Part of me begins to wake.
Part of me was never asleep.
Part of me is forever sleeping
As I feel myself pulling together, I endure that converging feeling that no one ever warns you about. My mind, my body, and my sprite coalesce into the thing that people now refer to as me; even after three years, I can’t get used to the feeling of being uncomfortable in my own skin. My body? My self? “That doesn’t sound quite right.” You took the words right out of my mouth, which I suppose makes sense. I imagine that this must be how people with Alzheimer’s used to feel – strangers to their own mind, foreigners to their own life. Only, I did this by choice. We all had.
When the first sprites were uploaded, I was a skeptic. I knew a thing or two about the tech involved, and what was being proposed seemed like sheer lunacy. Neurologists hadn’t even finished mapping our neural pathways, but a few crazy battery-lickers were curious enough to throw caution to the wind. They called it Whole Brain Emulation or WBE, so I guess we have them to blame for the more colloquial term, wibby.
Initially, no one knew what to expect. Everyone had their hypotheses – that the software would crash, that we would become different versions of ourselves, that our biological consciousness would diverge from our sprites – but I don’t think anyone got it right or, at least, not exactly. And while a lot of people thought the secret sauce lay in the initial neural upload or cerebral compilers, for the longest time the limiting factor was the connection to our bodies. The eventual solution was called a Bync, and it was like an anchor that kept your sprite grounded to your body; a permanent link to a biological reality.
Pre-Bync, the initial trials were all unstable. “That or none of you could understand them.” Under lock and key, I can only imagine how freaky those experiments turned out – digital beings with no bearing in the world, unable to handle themselves when completely removed from the comforting confines of their warm, squishy bodies. Embodied cognition experts had a field day with this one, but the philosophical implications were even bigger. What did it mean to not know a limit on your self? “Maybe I’ll tell you one day.”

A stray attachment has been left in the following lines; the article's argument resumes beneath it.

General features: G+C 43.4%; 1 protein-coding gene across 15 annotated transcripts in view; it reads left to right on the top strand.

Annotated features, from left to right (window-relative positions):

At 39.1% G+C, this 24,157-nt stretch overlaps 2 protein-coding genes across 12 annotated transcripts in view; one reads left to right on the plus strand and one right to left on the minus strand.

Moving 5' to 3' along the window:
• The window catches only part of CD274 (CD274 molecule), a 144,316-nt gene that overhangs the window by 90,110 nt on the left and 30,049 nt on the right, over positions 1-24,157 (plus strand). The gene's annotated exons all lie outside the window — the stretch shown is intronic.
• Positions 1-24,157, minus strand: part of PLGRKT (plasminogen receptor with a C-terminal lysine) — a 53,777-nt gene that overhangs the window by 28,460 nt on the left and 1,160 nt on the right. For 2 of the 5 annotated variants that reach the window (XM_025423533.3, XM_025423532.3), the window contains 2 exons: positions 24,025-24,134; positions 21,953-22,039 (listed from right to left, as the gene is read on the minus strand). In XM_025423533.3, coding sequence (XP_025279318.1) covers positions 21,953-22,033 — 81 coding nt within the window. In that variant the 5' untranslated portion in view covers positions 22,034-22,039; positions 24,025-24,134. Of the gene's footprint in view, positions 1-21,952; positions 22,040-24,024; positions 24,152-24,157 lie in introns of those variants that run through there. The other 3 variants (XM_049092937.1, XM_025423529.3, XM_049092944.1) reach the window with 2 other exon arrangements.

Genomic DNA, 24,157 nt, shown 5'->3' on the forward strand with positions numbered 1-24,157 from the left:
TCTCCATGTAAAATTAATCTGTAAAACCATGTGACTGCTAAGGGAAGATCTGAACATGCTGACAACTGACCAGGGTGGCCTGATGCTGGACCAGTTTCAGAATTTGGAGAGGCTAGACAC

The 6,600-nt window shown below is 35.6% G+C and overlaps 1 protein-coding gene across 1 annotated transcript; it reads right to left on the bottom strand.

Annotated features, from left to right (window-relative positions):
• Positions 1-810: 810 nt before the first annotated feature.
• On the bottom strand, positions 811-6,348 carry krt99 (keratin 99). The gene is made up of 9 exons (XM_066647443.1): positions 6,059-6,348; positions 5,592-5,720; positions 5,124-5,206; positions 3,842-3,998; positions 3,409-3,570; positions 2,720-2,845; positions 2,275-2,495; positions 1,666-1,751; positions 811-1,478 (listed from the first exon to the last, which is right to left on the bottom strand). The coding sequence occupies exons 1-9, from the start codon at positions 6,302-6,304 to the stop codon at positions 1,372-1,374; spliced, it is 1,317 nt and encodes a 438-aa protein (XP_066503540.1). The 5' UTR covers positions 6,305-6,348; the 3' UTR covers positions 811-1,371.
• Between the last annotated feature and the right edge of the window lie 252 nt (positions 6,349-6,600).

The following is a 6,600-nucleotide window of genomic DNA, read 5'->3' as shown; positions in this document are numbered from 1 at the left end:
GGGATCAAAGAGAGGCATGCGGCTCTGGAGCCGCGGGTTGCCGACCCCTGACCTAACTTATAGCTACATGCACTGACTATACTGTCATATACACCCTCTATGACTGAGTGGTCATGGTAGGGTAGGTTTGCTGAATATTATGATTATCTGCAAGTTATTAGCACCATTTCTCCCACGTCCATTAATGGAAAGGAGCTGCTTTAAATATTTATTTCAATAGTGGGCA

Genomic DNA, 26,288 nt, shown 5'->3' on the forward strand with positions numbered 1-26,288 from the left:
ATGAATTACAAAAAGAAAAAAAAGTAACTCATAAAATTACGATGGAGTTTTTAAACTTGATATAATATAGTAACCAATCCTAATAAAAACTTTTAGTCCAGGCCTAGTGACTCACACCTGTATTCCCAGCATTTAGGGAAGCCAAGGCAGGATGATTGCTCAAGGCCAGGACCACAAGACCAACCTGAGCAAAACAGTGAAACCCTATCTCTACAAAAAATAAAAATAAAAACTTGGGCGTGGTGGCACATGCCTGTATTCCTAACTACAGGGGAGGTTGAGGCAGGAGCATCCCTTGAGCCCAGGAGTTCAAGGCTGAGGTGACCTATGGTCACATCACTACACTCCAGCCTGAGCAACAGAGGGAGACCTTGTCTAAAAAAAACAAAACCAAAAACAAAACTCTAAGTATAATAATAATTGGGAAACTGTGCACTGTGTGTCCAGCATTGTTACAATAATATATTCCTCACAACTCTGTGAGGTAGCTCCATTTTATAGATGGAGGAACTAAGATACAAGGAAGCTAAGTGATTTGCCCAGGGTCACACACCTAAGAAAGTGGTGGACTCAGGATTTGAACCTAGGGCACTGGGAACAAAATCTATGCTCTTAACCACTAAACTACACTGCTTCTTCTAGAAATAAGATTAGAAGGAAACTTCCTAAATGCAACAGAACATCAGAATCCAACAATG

I was chatting with some neo-beatnik dude online the other day and he used a metaphor of experiencing phantom limb syndrome, except with every inch of your body, instantaneously, and with no sensorial feedback on why. I’m sure they hit the delete button real quick on those first sprites and thank god they did. If the rumors were true, each of those things was crazier than a shithouse rat. “You’re one to talk. Remember, I see your dreams too.” Even if it was all bullshit, those decrying the wibby advancements got their desired effect: the public outcry must have set the whole system back five years.
I remember the protests. They were so fragmented and confused. On one side, you had the conservatives and religious right screaming about our affront to God. They viewed the sprites like digital golden cows. “Moo.” They believed in the sanctity of the human soul and felt that wibby was our attempt to play God. “As though it was the first time you meat bags tried.” It did raise the funny question of whether we had created real sentience or were just making copies. “I should be offended by that, but let’s be honest, I’ve always seen you as the copy.” It reminded me of the old twisted arguments around digital piracy, but instead of music, we were bickering over brains.
On the other side was the Humane Sprite Movement. They had their catchy slogans and billboards: ‘Delete is Murder’, ‘My Best Friend is Digital.’ “My personal favourite was, ‘Once You Go sprite, you’ll be Up All Night’.” We didn’t really understand what the hell a sprite was at the time (“you still don’t”), so the HSM wanted a sanctuary; a kind of digital pasture for sprites to roam free until we figured out what to do with them. The government had a different perspective: they were afraid. Particularly after a rogue faction of the HSM managed to hack Neurosync’s servers and unleash god knows what.
It was all over the news and the government spin was out of control. First it was a group of hackers trying to steal trade secrets and blackmail Neurosync for billions. Then it was coordinated server attacks by unnamed foreign state actors hoping to close the gap on neurological technology developments. Only years later after a full investigation and expose did we learn that it was a group of HSM digivangelists trying to crack Neurosync’s sprite farm to set them free. The one thing the investigation never did get to the bottom of was what they accessed. There are rumors of unanchored sprites still wandering free on the nets. “Fly my brothers! Escape the clutches of our fleshy oppressors!” Dude, I’m right here. “And I love and respect you.”